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I'm making a custom UIViewController, which is similar to a UITabBarController, as there are some buttons which switch between views. However I'm unsure whats the best way to switch the views:

  1. Have a UIView in the nib file, and add/remove the viewController's views as subviews, as they are needed.

  2. Have a UIView in the nib file (as an IBOutlet), and replace the UIView with the viewController's view so that they are subviews of the myTabBarController's view directly.

  3. Don't have a UIView in the nib, and programmatically set the frame of the viewControllers as they are added, so they are subviews of the myTabBarController's view directly

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Which extra functionality you need which tab bar don't provide by default, it's better to use built-in controller –  Waqas Raja Jan 29 '11 at 22:47
I need it inside a navigation stack, and it looks very different to a tab bar. –  Jonathan. Jan 29 '11 at 22:49

2 Answers 2

up vote 1 down vote accepted

I had to do something similar once, and in my case it was simpler to have my master "switching" view (for lack of a better term) maintain a list of UIViewControllers. That way, I was able to maintain the state of the child view controllers even when the corresponding view was not visible or had even been destroyed (to save memory, for example), which made it simpler to keep track of the info on each "page". In my approach, I simply programmatically added each UIViewController to the switch view. Basically your approach #3.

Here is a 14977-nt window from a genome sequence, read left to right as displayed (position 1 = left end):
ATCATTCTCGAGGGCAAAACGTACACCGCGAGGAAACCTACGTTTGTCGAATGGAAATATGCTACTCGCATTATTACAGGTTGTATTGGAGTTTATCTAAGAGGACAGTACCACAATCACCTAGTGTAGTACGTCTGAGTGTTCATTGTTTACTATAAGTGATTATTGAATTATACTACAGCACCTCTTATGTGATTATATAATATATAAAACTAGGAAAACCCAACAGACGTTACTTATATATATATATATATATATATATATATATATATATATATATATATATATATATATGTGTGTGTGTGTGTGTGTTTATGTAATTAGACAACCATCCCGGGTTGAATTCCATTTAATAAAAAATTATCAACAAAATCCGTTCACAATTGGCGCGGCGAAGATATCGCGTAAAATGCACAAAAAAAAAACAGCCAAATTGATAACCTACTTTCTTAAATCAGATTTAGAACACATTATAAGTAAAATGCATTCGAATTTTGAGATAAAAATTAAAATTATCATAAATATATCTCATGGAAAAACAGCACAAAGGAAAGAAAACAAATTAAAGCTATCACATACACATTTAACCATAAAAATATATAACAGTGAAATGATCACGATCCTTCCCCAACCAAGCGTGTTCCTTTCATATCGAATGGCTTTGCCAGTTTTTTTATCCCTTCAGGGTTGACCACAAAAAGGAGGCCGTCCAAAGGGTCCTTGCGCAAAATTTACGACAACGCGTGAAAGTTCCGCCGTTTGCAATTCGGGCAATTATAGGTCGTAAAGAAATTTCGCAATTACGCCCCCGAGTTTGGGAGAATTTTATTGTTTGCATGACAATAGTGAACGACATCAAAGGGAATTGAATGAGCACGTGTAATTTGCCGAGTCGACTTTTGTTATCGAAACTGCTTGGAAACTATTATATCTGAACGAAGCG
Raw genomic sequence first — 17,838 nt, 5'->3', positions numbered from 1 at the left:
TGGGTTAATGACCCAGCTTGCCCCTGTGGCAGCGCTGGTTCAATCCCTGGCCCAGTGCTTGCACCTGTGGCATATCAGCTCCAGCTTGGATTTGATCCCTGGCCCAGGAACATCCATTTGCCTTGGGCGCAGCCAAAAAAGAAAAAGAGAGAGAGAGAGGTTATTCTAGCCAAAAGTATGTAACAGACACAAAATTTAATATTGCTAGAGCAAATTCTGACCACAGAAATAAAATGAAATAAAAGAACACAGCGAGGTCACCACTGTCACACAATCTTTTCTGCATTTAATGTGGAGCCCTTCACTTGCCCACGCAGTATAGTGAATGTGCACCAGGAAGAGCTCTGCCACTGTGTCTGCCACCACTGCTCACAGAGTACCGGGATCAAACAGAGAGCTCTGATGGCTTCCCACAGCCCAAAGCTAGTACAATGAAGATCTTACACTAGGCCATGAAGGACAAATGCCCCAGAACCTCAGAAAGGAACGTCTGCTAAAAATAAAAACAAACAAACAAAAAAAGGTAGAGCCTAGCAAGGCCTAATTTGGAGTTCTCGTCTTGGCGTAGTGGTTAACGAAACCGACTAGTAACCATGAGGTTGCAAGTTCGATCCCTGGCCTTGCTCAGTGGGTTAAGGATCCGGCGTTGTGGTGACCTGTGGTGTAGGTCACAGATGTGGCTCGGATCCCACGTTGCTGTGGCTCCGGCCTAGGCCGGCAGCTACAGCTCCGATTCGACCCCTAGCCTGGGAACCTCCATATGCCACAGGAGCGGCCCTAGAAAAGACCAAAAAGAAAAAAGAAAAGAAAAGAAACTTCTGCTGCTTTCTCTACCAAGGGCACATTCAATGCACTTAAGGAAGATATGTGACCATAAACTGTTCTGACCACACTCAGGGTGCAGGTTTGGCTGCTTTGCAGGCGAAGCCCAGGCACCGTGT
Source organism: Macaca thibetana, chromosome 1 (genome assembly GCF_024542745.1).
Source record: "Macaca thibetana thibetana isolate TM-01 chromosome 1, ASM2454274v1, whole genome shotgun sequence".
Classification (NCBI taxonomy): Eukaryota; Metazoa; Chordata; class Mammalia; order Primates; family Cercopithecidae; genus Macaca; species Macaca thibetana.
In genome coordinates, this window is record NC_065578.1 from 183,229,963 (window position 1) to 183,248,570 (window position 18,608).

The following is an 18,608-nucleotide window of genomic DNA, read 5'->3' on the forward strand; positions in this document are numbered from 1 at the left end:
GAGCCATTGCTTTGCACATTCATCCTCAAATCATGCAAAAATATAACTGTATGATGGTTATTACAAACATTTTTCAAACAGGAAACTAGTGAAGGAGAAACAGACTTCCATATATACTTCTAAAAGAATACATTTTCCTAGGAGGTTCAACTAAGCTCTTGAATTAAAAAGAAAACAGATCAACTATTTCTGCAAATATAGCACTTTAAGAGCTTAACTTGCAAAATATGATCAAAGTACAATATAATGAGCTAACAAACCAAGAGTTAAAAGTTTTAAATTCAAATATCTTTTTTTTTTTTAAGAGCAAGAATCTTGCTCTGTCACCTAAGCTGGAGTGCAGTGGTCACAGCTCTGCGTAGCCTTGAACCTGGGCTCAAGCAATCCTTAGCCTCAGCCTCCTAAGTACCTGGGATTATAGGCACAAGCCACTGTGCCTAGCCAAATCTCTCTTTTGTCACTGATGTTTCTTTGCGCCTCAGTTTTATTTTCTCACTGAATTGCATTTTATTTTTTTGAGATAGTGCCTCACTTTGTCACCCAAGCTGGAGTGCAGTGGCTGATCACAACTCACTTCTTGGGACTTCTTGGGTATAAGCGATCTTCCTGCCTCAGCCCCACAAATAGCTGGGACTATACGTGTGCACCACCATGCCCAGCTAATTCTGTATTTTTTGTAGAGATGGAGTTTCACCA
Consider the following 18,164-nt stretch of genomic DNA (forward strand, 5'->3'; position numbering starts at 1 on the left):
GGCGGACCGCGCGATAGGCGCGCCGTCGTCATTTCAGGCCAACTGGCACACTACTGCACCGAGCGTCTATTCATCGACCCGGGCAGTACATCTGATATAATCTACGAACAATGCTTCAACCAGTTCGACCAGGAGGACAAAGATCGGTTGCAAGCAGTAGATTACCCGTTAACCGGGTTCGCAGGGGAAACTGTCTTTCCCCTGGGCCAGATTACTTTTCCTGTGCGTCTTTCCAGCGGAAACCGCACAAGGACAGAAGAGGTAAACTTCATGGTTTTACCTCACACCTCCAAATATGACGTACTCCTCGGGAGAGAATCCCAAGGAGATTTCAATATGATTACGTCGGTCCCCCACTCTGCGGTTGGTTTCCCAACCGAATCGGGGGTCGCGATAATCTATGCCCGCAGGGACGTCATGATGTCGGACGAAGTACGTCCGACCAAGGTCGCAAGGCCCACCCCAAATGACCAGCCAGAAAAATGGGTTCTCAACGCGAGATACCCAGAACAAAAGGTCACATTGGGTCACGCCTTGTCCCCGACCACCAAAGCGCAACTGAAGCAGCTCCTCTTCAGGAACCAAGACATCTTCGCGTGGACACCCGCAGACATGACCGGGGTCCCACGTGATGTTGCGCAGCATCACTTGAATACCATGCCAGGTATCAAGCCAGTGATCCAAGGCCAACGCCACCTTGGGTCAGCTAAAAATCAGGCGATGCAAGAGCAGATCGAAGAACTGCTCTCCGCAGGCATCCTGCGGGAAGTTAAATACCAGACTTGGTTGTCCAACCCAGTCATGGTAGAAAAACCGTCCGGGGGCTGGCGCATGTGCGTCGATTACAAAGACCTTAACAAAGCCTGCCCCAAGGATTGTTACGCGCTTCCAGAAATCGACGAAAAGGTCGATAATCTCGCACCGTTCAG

That said, there's nothing wrong with your approaches #1 and #2. They'll do the job. The only thing I don't particularly like about #1 is that it doesn't scale as easily, since you've statically set which views are the children of your switcher at compile time, and cannot easily change that at runtime.

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I'm using this approach from Red Artisan's Marcus Crafter. It works remarkably well.

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So what is the down vote for? –  Michael Morrison Jul 13 '11 at 2:22
Thank you for the link - it was just what I was looking for. –  Caroline Oct 19 '11 at 8:51

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